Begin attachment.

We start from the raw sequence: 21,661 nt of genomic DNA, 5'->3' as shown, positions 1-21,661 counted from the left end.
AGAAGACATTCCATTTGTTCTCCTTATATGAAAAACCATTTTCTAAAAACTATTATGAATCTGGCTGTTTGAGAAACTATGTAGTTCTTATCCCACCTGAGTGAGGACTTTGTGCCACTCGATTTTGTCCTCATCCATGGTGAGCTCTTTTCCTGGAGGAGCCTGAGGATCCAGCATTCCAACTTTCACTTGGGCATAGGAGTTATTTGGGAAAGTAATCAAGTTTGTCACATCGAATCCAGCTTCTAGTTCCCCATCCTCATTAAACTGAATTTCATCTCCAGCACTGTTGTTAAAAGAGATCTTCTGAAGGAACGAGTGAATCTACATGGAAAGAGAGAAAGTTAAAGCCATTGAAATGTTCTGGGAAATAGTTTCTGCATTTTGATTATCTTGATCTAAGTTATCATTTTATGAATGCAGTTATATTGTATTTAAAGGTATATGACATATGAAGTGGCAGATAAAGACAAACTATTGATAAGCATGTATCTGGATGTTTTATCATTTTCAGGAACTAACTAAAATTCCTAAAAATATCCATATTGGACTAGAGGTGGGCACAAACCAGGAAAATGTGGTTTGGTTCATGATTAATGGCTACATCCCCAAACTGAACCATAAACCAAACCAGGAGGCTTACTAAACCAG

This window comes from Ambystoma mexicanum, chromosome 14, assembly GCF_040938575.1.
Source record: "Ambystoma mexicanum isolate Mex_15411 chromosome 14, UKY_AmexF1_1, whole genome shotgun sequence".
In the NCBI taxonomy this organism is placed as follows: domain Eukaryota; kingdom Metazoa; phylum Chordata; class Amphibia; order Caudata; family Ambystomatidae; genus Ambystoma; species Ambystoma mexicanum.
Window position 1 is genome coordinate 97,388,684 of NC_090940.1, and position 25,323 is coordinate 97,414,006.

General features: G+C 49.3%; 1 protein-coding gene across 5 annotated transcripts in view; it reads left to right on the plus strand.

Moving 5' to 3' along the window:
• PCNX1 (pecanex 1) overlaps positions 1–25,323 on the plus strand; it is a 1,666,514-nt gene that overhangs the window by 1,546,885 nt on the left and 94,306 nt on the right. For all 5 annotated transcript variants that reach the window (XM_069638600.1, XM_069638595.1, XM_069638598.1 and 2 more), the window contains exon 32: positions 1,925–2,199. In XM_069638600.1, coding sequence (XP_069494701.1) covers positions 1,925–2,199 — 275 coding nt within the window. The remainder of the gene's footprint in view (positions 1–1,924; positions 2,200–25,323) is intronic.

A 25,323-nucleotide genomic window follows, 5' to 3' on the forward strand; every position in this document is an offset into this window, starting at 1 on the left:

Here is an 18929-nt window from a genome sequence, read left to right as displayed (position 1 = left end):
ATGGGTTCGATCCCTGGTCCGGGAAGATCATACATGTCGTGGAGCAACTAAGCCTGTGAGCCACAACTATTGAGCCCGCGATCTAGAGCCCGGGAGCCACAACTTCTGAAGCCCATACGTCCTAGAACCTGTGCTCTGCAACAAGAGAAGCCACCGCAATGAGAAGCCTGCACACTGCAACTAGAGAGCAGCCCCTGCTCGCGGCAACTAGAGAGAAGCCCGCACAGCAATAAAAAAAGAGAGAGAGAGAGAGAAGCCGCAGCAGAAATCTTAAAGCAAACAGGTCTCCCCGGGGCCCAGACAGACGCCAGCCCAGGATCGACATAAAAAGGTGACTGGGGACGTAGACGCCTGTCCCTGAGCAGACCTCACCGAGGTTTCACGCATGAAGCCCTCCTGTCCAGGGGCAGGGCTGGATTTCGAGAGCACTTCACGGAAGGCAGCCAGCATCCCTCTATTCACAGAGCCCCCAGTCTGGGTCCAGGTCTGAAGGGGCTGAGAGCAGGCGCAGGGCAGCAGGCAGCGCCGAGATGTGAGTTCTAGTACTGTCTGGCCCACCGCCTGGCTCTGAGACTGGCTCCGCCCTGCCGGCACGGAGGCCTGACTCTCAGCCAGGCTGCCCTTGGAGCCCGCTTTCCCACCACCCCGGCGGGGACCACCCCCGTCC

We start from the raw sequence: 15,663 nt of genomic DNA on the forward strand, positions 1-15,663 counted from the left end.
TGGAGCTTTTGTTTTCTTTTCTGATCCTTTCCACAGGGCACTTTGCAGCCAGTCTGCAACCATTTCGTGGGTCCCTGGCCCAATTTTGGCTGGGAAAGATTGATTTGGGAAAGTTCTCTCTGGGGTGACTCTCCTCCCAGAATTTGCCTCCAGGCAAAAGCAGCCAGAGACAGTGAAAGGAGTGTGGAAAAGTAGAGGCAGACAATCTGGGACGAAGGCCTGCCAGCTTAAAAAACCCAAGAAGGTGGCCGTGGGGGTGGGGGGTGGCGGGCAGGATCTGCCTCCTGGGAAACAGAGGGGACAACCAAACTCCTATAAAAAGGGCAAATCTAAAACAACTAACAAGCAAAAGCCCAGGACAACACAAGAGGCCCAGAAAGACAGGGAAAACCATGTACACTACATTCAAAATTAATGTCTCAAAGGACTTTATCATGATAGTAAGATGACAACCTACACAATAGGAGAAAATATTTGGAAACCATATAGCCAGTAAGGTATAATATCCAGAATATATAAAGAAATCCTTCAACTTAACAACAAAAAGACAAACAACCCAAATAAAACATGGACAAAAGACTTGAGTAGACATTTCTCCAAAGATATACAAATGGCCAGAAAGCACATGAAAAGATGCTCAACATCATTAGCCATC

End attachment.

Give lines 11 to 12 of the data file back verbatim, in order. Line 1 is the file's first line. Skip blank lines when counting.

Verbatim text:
Here is an 18929-nt window from a genome sequence, read left to right as displayed (position 1 = left end):
ATGGGTTCGATCCCTGGTCCGGGAAGATCATACATGTCGTGGAGCAACTAAGCCTGTGAGCCACAACTATTGAGCCCGCGATCTAGAGCCCGGGAGCCACAACTTCTGAAGCCCATACGTCCTAGAACCTGTGCTCTGCAACAAGAGAAGCCACCGCAATGAGAAGCCTGCACACTGCAACTAGAGAGCAGCCCCTGCTCGCGGCAACTAGAGAGAAGCCCGCACAGCAATAAAAAAAGAGAGAGAGAGAGAGAAGCCGCAGCAGAAATCTTAAAGCAAACAGGTCTCCCCGGGGCCCAGACAGACGCCAGCCCAGGATCGACATAAAAAGGTGACTGGGGACGTAGACGCCTGTCCCTGAGCAGACCTCACCGAGGTTTCACGCATGAAGCCCTCCTGTCCAGGGGCAGGGCTGGATTTCGAGAGCACTTCACGGAAGGCAGCCAGCATCCCTCTATTCACAGAGCCCCCAGTCTGGGTCCAGGTCTGAAGGGGCTGAGAGCAGGCGCAGGGCAGCAGGCAGCGCCGAGATGTGAGTTCTAGTACTGTCTGGCCCACCGCCTGGCTCTGAGACTGGCTCCGCCCTGCCGGCACGGAGGCCTGACTCTCAGCCAGGCTGCCCTTGGAGCCCGCTTTCCCACCACCCCGGCGGGGACCACCCCCGTCC